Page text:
We demonstrated increased IL-6 expression by JSLE PBMCs following CD3/CD28 stimulation which in vivo could support increased differentiation of Th17 cells. Cytokines known to be produced by Th17 cells including IL-17A (p = 0.022), IL-17 F, IL-21 (p = 0.003) and IL-22 were also secreted at a higher level from stimulated JSLE PBMCs in comparison to control PBMCs, indicating that JSLE PBMCs could be pre-programmed to a more pathogenic phenotype. Within the disease setting of JSLE the PBMCs may be similarly activated once they have migrated to disease affected organs. Notably, IL-17+ infiltrating T cells have previously been detected in the kidney’s of adult SLE patients[21] and IL-17A protein has been found in cutaneous lesions of adult SLE patients[22].

Increased serum levels of IFN-α and the IFN-α gene signature exhibited by JSLE patients are thought to significantly contribute to the development and maintenance of autoimmunity in JSLE, through the chronic activation of autoreactive T and B cells[23]. The interaction of this pro-inflammatory cytokine with IL-17 and the differentiation of Th cell subtypes warrants further investigation.

In conclusion, our data show that JSLE patient T cells have an increased ability to secrete Th-17 associated cytokines once they are co-stimulated. Further characterisation of the cells producing IL-17 in JSLE is needed. Our data provides important information for on-going research in this area. Studies that investigate the ability to reduce IL-17 cell activity are essential in order to design future therapeutic strategies.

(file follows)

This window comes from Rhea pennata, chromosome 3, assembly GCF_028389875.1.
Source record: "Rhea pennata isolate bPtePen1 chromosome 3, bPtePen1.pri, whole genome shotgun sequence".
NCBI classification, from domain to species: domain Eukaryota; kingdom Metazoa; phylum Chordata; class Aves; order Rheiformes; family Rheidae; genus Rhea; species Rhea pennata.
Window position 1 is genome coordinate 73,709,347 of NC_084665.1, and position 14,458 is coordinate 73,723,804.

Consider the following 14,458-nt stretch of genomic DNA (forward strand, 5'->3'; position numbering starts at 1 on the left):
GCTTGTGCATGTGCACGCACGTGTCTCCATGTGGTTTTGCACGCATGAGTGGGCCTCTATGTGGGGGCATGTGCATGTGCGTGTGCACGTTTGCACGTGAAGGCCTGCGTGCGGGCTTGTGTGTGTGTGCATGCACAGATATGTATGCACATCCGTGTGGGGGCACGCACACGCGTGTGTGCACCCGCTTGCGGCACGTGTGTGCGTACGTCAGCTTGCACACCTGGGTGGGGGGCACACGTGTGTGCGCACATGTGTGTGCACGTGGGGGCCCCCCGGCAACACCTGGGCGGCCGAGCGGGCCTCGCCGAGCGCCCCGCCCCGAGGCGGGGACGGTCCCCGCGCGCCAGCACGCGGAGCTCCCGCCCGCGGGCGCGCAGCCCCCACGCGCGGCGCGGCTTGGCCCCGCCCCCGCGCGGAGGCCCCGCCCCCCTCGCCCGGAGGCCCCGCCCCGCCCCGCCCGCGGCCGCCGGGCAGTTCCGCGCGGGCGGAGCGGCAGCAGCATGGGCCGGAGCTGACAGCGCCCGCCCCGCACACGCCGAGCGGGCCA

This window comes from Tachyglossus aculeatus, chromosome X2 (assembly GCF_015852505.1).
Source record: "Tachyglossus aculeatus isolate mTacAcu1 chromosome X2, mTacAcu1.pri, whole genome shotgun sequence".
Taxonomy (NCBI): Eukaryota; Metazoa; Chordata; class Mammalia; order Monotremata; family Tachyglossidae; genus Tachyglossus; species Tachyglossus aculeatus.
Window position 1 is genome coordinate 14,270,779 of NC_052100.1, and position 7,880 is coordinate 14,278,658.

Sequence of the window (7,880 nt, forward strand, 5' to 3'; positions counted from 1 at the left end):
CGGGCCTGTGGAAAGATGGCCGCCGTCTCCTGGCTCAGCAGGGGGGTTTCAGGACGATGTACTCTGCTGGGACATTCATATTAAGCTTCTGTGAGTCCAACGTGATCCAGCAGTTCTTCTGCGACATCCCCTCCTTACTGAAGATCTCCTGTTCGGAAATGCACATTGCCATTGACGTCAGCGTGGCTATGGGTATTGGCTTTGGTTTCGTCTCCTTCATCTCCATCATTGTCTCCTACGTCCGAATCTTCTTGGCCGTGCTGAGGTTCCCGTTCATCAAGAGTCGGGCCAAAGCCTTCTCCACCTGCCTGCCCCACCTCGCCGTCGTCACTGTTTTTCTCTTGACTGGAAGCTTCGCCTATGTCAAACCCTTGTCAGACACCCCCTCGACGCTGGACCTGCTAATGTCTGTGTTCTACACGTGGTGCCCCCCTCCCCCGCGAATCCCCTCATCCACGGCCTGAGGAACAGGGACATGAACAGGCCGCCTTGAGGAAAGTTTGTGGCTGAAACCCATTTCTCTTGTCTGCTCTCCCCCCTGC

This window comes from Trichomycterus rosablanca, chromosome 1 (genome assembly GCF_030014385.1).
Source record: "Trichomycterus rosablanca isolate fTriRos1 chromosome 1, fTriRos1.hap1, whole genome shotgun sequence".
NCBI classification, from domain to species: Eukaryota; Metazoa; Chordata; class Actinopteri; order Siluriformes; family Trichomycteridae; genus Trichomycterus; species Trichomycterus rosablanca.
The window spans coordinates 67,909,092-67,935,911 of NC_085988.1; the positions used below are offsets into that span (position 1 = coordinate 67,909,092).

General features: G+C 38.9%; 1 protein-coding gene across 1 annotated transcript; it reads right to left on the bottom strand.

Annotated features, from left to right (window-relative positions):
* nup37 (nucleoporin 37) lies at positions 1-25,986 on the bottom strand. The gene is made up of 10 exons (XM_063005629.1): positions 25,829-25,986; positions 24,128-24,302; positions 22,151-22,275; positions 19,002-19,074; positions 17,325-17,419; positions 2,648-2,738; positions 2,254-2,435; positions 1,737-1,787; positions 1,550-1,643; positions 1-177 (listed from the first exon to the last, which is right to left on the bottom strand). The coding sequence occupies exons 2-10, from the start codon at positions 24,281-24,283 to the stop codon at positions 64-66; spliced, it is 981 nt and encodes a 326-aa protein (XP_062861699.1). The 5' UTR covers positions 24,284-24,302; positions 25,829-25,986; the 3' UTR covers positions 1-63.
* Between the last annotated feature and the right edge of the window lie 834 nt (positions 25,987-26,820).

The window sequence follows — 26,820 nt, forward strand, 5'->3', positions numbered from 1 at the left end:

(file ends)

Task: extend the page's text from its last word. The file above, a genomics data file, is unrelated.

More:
Abbreviations

JSLE: 

Juvenile onset systemic lupus erythematosus

SLE: 

Systemic lupus erythematosus

PBMCs: 

Peripheral blood mononuclear cells

Th: 

T helper.

Declarations

Funding

This work was supported by LUPUS UK and Alder Hey Children’s NHS Foundation Trust Research Department.

Authors’ Affiliations

(1)
Department of Women’s and Children’s Health, Institute of Translational Medicine, University of Liverpool
(2)
Department of Paediatric Rheumatology

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© Ballantine et al.; licensee BioMed Central Ltd. 2014

This article is published under license to BioMed Central Ltd. This is an Open Access article distributed under the terms of the Creative Commons Attribution License (http://creativecommons.org/licenses/by/2.0), which permits unrestricted use, distribution, and reproduction in any medium, provided the original work is properly cited. The Creative Commons Public Domain Dedication waiver (http://creativecommons.org/publicdomain/zero/1.0/) applies to the data made available in this article, unless otherwise stated.